GIITTV: Father John Misty – Pure Comedy (Bella Union)

Josh Tillman aka Father John Misty’s last album, I Love You Honeybear, was like a lavishly-decorated birthday cake, all icing, piping and fruit – you were initially impressed but only when you cut into it did you realise there was just plain spongecake inside. It was lush, slickly produced, smoothly crooned, and utterly, utterly empty at its core. But at least it had a few decent tunes. Pure Comedy takes that template, ditches the tunes, and drags it out to over 70 depressing minutes. Depressing not because these songs are sad, or speak volumes about the tragedy of the human condition, but because they’re hollow, the sound of a pub bore in love with the sound of his own voice rehashing opinions and theories that have been expressed more eloquently a million times by others.

Take the album opener and title track, in which Tillman takes aim at – ooh, edgy – the religious right, with a pompous tone suggesting he’s the first singer ever to have the idea, voicing his disdain in some of the most hamfisted lyrics you’ll hear all year – “They worship themselves yet they’re totally obsessed/With risen zombies, celestial virgins, magic tricks, these unbelievable outfits/And they get terribly upset when you question their sacred texts”. Ditto first single ‘Two Wildly Different Perspectives’, a look at how the US political system screws everyone – “One side says ‘Kill em all’/The other says ‘Line those killers up against the wall’/But either way some blood is shed”. Josh, my 15-year old self called and he wants his poetry back.

Pure Comedy is like some hellish experiment in which bland but inoffensive 1980s yacht rock legend Christopher Cross (‘Arthur’s Theme’) is hypnotised into thinking he’s some kind of visionary savant and musical genius, an experiment that culminates with the mindnumbingly tedious ‘Leaving LA’, a 14-minute (yes, you read that correctly, 14-minute) rant about how shallow LA is, some disingenuous self-mockery about how Tillman takes himself too seriously, when the truth is that he tries to come across like he doesn’t take himself seriously at all, but in fact he does, but there’s no real substance to back it up; and some arrogant bollocks about how this song is taking him to a new level and leaving his old fanbase behind (“I’m beginning to begin to see the end/Of how it all goes down between me and them/Some 10-verse chorus-less diatribe/Plays as they all jump ship/‘I used to like this guy but this new shit really kinda makes me wanna die’”), and if, as I have just realised, this paragraph reads like a mess it’s because the song is a mess, the sound of a man so far up his own arse he’s lost the ability to communicate with anything beyond his own ringpiece. He sounds as bored and jaded with the whole sorry mess as I am, yet still desperate to show how clever he thinks he is. Josh, if you’re so obviously bored with music, try writing a book. I won’t read it, but try writing a book.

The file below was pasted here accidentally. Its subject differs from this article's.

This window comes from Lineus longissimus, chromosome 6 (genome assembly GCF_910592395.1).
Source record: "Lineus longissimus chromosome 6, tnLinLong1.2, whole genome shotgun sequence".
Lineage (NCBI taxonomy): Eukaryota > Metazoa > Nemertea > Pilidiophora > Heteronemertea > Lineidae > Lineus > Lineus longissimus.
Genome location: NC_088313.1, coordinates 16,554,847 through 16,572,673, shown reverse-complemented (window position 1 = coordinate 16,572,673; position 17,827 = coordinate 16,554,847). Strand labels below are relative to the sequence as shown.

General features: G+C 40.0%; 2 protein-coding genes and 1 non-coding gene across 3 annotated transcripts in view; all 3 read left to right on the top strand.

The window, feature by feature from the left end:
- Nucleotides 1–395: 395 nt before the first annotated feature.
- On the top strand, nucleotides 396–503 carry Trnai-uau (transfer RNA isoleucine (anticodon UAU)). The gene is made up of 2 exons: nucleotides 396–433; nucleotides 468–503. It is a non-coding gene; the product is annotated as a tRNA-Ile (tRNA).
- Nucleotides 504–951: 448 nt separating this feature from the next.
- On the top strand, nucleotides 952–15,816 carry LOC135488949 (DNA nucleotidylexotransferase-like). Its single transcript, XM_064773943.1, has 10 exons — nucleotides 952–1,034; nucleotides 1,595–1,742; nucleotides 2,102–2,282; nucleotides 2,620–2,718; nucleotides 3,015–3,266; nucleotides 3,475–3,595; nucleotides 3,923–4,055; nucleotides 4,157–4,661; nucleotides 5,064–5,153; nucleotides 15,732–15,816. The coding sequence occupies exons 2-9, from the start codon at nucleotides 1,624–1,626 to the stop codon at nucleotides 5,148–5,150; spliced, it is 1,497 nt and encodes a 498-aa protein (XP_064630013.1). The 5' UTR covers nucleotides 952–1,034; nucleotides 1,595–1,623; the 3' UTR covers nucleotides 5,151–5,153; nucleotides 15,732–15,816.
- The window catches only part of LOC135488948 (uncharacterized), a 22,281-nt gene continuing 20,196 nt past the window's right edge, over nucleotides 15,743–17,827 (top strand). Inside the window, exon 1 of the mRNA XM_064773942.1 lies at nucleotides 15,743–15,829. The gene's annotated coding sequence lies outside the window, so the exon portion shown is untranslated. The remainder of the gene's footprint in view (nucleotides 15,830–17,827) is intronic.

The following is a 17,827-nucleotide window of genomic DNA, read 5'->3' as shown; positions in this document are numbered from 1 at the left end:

Even worse is state-of-popular-culture rant ‘The Memo’, in which Tillman compares himself to modern art and pop bands and, naturally, finds them wanting, because of course what the world needs more of right now is third-rate Elton Johns (a little unfair to Elton, given that I can hum several of his songs); and ‘Ballad of the Dying Man’, a critique of critics, which again hints at self-mockery but which is really aimed at those who think Tillman isn’t a genius. When of course he IS a genius, because he can rhyme ‘Taylor Swift’ with ‘Oculus Rift’. No, he’s Gerard Kenny with a Monocle subscription.

All of this is set to immaculate LA soft-rock, the kind of thing that dominated radio before punk broke, the kind of thing we once hoped and believed we’d confined to Smooth FM. There’s no variety, no upbeat numbers, no peaks or troughs, not even any virtuoso musicianship to briefly capture the attention. Just 72 minutes of blandness, with Tillman’s verbal diarrhoea smeared all over it. Like being stuck in a bar being harangued by some millennial backpacker who thinks he knows it all because he just spent a month getting stoned in Thailand, while The Best of Air Supply plays in the background. Really, who let this kind of shit back in?

The post Father John Misty – Pure Comedy (Bella Union) appeared first on God Is In The TV.


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